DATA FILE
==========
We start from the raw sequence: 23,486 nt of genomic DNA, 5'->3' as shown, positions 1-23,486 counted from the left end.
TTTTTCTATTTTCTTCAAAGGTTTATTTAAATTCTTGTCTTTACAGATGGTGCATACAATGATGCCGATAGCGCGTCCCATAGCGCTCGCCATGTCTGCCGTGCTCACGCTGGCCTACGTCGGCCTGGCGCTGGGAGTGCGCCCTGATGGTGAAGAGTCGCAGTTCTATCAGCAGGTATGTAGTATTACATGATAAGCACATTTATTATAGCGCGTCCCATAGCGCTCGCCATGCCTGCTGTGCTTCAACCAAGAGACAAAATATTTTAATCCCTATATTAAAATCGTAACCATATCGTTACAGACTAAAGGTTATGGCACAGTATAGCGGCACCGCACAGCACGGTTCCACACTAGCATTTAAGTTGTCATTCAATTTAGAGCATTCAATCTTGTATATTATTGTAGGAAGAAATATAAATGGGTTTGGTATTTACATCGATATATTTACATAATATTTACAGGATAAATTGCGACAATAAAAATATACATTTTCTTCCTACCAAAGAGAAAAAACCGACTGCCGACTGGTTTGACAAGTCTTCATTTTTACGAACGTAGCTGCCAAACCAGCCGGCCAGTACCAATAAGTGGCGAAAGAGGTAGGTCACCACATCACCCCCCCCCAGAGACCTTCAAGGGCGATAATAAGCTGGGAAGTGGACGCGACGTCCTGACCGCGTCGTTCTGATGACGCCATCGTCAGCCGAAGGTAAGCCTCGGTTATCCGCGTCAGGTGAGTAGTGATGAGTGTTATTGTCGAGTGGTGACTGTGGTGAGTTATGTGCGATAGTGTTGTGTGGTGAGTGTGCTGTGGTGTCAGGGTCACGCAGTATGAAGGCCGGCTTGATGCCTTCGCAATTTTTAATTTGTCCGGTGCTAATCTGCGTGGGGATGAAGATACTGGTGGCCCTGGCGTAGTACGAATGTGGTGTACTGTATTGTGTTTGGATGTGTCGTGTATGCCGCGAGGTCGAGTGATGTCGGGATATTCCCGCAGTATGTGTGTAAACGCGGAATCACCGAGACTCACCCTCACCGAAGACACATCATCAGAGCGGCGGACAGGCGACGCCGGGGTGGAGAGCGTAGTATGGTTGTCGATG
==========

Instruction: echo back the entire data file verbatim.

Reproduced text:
We start from the raw sequence: 23,486 nt of genomic DNA, 5'->3' as shown, positions 1-23,486 counted from the left end.
TTTTTCTATTTTCTTCAAAGGTTTATTTAAATTCTTGTCTTTACAGATGGTGCATACAATGATGCCGATAGCGCGTCCCATAGCGCTCGCCATGTCTGCCGTGCTCACGCTGGCCTACGTCGGCCTGGCGCTGGGAGTGCGCCCTGATGGTGAAGAGTCGCAGTTCTATCAGCAGGTATGTAGTATTACATGATAAGCACATTTATTATAGCGCGTCCCATAGCGCTCGCCATGCCTGCTGTGCTTCAACCAAGAGACAAAATATTTTAATCCCTATATTAAAATCGTAACCATATCGTTACAGACTAAAGGTTATGGCACAGTATAGCGGCACCGCACAGCACGGTTCCACACTAGCATTTAAGTTGTCATTCAATTTAGAGCATTCAATCTTGTATATTATTGTAGGAAGAAATATAAATGGGTTTGGTATTTACATCGATATATTTACATAATATTTACAGGATAAATTGCGACAATAAAAATATACATTTTCTTCCTACCAAAGAGAAAAAACCGACTGCCGACTGGTTTGACAAGTCTTCATTTTTACGAACGTAGCTGCCAAACCAGCCGGCCAGTACCAATAAGTGGCGAAAGAGGTAGGTCACCACATCACCCCCCCCCAGAGACCTTCAAGGGCGATAATAAGCTGGGAAGTGGACGCGACGTCCTGACCGCGTCGTTCTGATGACGCCATCGTCAGCCGAAGGTAAGCCTCGGTTATCCGCGTCAGGTGAGTAGTGATGAGTGTTATTGTCGAGTGGTGACTGTGGTGAGTTATGTGCGATAGTGTTGTGTGGTGAGTGTGCTGTGGTGTCAGGGTCACGCAGTATGAAGGCCGGCTTGATGCCTTCGCAATTTTTAATTTGTCCGGTGCTAATCTGCGTGGGGATGAAGATACTGGTGGCCCTGGCGTAGTACGAATGTGGTGTACTGTATTGTGTTTGGATGTGTCGTGTATGCCGCGAGGTCGAGTGATGTCGGGATATTCCCGCAGTATGTGTGTAAACGCGGAATCACCGAGACTCACCCTCACCGAAGACACATCATCAGAGCGGCGGACAGGCGACGCCGGGGTGGAGAGCGTAGTATGGTTGTCGATG